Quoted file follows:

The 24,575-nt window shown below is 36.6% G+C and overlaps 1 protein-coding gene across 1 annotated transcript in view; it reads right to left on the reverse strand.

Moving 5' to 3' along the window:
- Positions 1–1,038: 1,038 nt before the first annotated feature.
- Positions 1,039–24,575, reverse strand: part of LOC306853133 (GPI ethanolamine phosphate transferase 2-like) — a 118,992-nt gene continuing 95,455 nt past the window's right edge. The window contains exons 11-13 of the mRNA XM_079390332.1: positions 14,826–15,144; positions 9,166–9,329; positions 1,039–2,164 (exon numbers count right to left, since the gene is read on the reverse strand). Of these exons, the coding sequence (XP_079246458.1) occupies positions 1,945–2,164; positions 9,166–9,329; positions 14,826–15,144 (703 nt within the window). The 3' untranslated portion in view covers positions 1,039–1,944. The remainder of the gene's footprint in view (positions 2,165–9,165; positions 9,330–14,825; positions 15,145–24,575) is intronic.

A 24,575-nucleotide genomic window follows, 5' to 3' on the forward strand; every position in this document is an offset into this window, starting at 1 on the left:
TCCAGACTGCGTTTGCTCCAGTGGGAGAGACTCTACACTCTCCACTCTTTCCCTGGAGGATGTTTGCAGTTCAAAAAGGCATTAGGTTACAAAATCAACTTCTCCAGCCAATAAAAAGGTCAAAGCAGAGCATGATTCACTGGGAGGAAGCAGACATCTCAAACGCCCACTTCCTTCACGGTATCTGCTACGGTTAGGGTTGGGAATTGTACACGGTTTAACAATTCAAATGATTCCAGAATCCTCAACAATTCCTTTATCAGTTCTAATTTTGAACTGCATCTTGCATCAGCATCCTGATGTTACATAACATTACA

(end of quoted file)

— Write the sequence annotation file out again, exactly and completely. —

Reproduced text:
The 24,575-nt window shown below is 36.6% G+C and overlaps 1 protein-coding gene across 1 annotated transcript in view; it reads right to left on the reverse strand.

Moving 5' to 3' along the window:
- Positions 1–1,038: 1,038 nt before the first annotated feature.
- Positions 1,039–24,575, reverse strand: part of LOC306853133 (GPI ethanolamine phosphate transferase 2-like) — a 118,992-nt gene continuing 95,455 nt past the window's right edge. The window contains exons 11-13 of the mRNA XM_079390332.1: positions 14,826–15,144; positions 9,166–9,329; positions 1,039–2,164 (exon numbers count right to left, since the gene is read on the reverse strand). Of these exons, the coding sequence (XP_079246458.1) occupies positions 1,945–2,164; positions 9,166–9,329; positions 14,826–15,144 (703 nt within the window). The 3' untranslated portion in view covers positions 1,039–1,944. The remainder of the gene's footprint in view (positions 2,165–9,165; positions 9,330–14,825; positions 15,145–24,575) is intronic.

A 24,575-nucleotide genomic window follows, 5' to 3' on the forward strand; every position in this document is an offset into this window, starting at 1 on the left:
TCCAGACTGCGTTTGCTCCAGTGGGAGAGACTCTACACTCTCCACTCTTTCCCTGGAGGATGTTTGCAGTTCAAAAAGGCATTAGGTTACAAAATCAACTTCTCCAGCCAATAAAAAGGTCAAAGCAGAGCATGATTCACTGGGAGGAAGCAGACATCTCAAACGCCCACTTCCTTCACGGTATCTGCTACGGTTAGGGTTGGGAATTGTACACGGTTTAACAATTCAAATGATTCCAGAATCCTCAACAATTCCTTTATCAGTTCTAATTTTGAACTGCATCTTGCATCAGCATCCTGATGTTACATAACATTACA